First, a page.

“When you watch good therapy being done you know it and it has a lot of commonalities … [G]ood cognitive therapists and good behavior therapists, psychodynamic therapists act an awful lot alike.” (Lambert, 1994, as cited in Miller, Buncan, Hubble, 1997)
Both as a psychotherapist and supervisor in private practice, I identify as an integrative practitioner. My approach includes several models of therapy. My integrative philosophy is based in part on an expanded version of the Systemic Cognitive-Developmental Therapy – or Supervision – model (SCDT) . A second strong influence is the work of Rudolf Steiner (anthroposophy), especially his thoughts on conscious awareness and free will.
Based on this philosophy I work under the assumption that therapists as well as their clients and I as supervisors feel a need for change when we feel disconnected from the whole and out of equilibrium. Behaviours and patterns are changed by becoming consciously aware of the current behaviour and patterns through direct and honest observation; setting in motion new behaviours or patterns through free choice based on conscious awareness of the Self as part of the whole / system; and practicing these new behaviours and patterns consciously until they become subconscious habit. (“Striving For Freedom, Spontaneous Unconditioned Will”, 2015).
The expansion of the SCDT model of integration results from other aspects of anthroposophy. For example I also take into consideration the main temperament of the therapist and his/her main learning faculty (abstract / thought oriented or practical / will oriented).
I pay great attention to the observational skills of therapists: their ability to observe objectively and to draw objective conclusions. For example I may ask therapists to hypothesize about the current presenting issue of the client system in two or three different ways and to describe how each of those hypotheses is based on their observations of the clients, understanding of the client system and presented issues, perception of the client system in the larger systems of society, world, etc., and application of information gained in previous sessions.
System: “a network of interdependent components that work together to try to accomplish the aim of the system.” (Deming, 1993, as cited in Yingling, 2000)
Anthroposophy is at its heart a systemic philosophy. As such it guides my approach in psychotherapy and supervision in general towards a systems framework. Specifically, while I support the importance of the individual as a unique entity, I continuously explore and interact with the individual’s role in the systems of his/her life and how (s)he places himself/herself in these systems.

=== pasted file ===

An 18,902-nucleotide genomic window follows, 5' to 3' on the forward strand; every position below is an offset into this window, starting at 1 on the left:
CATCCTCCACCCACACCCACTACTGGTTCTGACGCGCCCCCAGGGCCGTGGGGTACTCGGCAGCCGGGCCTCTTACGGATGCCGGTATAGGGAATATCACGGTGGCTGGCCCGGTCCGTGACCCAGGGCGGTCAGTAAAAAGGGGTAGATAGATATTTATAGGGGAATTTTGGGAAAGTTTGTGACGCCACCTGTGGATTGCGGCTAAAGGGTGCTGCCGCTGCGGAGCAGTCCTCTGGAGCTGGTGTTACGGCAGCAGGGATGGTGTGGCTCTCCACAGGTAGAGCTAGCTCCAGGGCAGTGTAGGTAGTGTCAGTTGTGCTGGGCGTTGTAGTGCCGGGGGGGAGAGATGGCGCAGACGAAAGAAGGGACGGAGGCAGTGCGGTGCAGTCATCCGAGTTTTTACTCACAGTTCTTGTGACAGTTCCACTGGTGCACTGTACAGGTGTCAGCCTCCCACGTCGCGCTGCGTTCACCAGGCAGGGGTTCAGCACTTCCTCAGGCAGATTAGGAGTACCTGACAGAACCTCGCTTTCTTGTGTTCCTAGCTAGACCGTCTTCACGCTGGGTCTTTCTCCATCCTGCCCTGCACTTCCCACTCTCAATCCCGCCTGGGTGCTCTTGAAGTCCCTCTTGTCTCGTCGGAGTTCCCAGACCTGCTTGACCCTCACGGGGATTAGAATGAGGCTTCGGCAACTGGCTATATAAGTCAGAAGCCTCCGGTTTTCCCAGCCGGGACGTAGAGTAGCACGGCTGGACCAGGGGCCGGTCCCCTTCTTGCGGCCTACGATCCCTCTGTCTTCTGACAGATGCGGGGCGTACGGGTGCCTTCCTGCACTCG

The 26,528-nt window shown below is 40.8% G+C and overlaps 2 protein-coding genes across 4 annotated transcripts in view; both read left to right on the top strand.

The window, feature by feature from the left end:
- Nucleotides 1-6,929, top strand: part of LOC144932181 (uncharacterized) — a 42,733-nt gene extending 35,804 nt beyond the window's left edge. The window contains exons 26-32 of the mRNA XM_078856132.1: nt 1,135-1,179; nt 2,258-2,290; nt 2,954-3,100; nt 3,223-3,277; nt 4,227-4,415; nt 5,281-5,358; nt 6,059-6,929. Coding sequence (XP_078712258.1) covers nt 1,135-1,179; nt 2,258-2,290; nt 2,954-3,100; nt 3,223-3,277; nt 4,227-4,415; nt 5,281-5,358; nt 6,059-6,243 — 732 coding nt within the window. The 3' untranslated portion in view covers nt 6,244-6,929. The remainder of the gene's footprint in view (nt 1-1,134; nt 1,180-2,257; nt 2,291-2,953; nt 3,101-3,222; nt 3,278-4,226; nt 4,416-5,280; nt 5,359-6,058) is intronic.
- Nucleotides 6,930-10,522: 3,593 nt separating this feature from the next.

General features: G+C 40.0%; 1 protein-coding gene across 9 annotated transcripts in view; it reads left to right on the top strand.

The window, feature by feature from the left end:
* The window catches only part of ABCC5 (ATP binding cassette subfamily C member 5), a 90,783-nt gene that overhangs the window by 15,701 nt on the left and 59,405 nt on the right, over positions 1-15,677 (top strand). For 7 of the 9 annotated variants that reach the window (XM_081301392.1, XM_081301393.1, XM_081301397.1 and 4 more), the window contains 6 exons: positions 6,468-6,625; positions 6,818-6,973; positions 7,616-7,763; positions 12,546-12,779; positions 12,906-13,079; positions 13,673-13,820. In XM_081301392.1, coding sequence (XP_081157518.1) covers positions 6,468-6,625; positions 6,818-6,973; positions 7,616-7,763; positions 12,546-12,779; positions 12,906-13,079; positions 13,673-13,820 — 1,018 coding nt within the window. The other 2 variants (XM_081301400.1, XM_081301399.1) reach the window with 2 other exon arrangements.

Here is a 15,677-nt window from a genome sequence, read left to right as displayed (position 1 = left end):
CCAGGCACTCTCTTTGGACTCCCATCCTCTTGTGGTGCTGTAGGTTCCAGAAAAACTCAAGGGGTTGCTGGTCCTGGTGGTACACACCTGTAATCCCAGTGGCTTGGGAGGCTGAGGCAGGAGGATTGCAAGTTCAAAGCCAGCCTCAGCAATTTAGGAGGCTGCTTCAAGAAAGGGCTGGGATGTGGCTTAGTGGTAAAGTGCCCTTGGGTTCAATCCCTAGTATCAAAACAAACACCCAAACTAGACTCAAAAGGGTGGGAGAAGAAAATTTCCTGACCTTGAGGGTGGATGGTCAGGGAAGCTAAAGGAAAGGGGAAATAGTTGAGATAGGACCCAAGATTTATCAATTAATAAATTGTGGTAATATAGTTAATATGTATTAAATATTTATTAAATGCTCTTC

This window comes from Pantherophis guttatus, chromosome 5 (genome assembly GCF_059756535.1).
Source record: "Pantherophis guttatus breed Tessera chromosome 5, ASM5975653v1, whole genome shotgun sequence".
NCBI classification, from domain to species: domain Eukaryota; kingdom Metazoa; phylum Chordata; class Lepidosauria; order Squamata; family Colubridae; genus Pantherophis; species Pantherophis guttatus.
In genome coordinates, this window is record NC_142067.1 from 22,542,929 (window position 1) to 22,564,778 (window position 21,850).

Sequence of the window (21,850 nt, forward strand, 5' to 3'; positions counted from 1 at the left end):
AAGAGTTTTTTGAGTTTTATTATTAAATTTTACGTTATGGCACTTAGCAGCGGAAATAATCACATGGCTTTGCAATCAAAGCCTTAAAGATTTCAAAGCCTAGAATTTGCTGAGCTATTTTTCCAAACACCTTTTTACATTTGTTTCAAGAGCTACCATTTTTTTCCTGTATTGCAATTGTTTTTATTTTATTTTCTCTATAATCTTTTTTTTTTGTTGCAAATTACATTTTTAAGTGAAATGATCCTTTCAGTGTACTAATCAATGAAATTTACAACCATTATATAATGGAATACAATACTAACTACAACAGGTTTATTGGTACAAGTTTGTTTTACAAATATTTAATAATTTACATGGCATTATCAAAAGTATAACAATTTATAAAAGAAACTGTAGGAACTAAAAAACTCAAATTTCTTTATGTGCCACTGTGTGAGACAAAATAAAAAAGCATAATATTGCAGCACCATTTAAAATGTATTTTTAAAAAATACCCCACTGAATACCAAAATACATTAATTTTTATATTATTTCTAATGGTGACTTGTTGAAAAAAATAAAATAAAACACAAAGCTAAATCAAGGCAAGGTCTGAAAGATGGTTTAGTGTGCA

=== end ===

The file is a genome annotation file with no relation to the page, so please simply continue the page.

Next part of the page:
In supervision this is done mostly through the supervisory relationship: through observation, conversation and specific interventions I explore the therapist’s unique perspective and narrative and in this help him/her understand his/her part in the relationships with his/her clients, colleagues, etc. Isomorphically, the therapist then takes these skills into his/her work with clients.
To deepen the therapist’s awareness of systemic thought, I often ask therapists to consciously explore their own place in the many systems of which they are a part: the client-therapist system, the client-therapist-supervisor system, their own family systems, and other, larger systems such as culture, society, world. In this exploration I ask therapists to pay attention to perspectives and viewpoints that go beyond their own personal experience. Again, these explorations are often taken into the therapist’s own practice in isomorphic transfer .
“Do not allow yourself to be misled by the surfaces of things”, (Rilke)
Curiosity about questions of diversity is, in my opinion, intrinsic to any truly (w)holistic and integrative approach to psychotherapy. In order to understand who we are and how we belong into the whole of the human community in which we live and the systems of our daily life we need to recognize, acknowledge, and appreciate our differences and their unique place in the whole. Thus, exploration of questions of diversity, both as factors in the issues and difficulties clients may experience and as unique attributes and possible solutions to personal issues, is an essential part of my approach to therapy and supervision.
Through clear definition and discussion of issues and strengths resulting from diversity within the supervisory relationship therapists’ awareness of these is increased. Power relations are openly addressed and discussed and whenever possible consciously negotiated between therapist and supervisor, emphasizing the knowledge power of the therapist and how it results from the unique life experiences incl. gender, socio-political background, ethnicity and cultural history, Family of Origin experiences, etc. Therapists are encouraged to do their own assessment of their position in society and in the systems of their lives using tools such as genograms, observation, exploration of personal narrative and personal myths, Family of Origin explorations, and journalling. Their experience with this work then isomorphically informs their approach to client-relationships and other relationships in their lives.
“Face-to-face ongoing dialogues between a supervisor and therapist where good will, acknowledgement and respect prevail; the learning is mutual and intense; the power relations are transparent; and the emphasis is on ensuring the wellbeing of clients as well as meeting the standards of the profession.” (Todd, 2014)
I believe that clear communication and clearly defined boundaries and roles are the best basis for good working relationships. Therefore I encourage open communication and honesty in my supervisory relationships with therapists.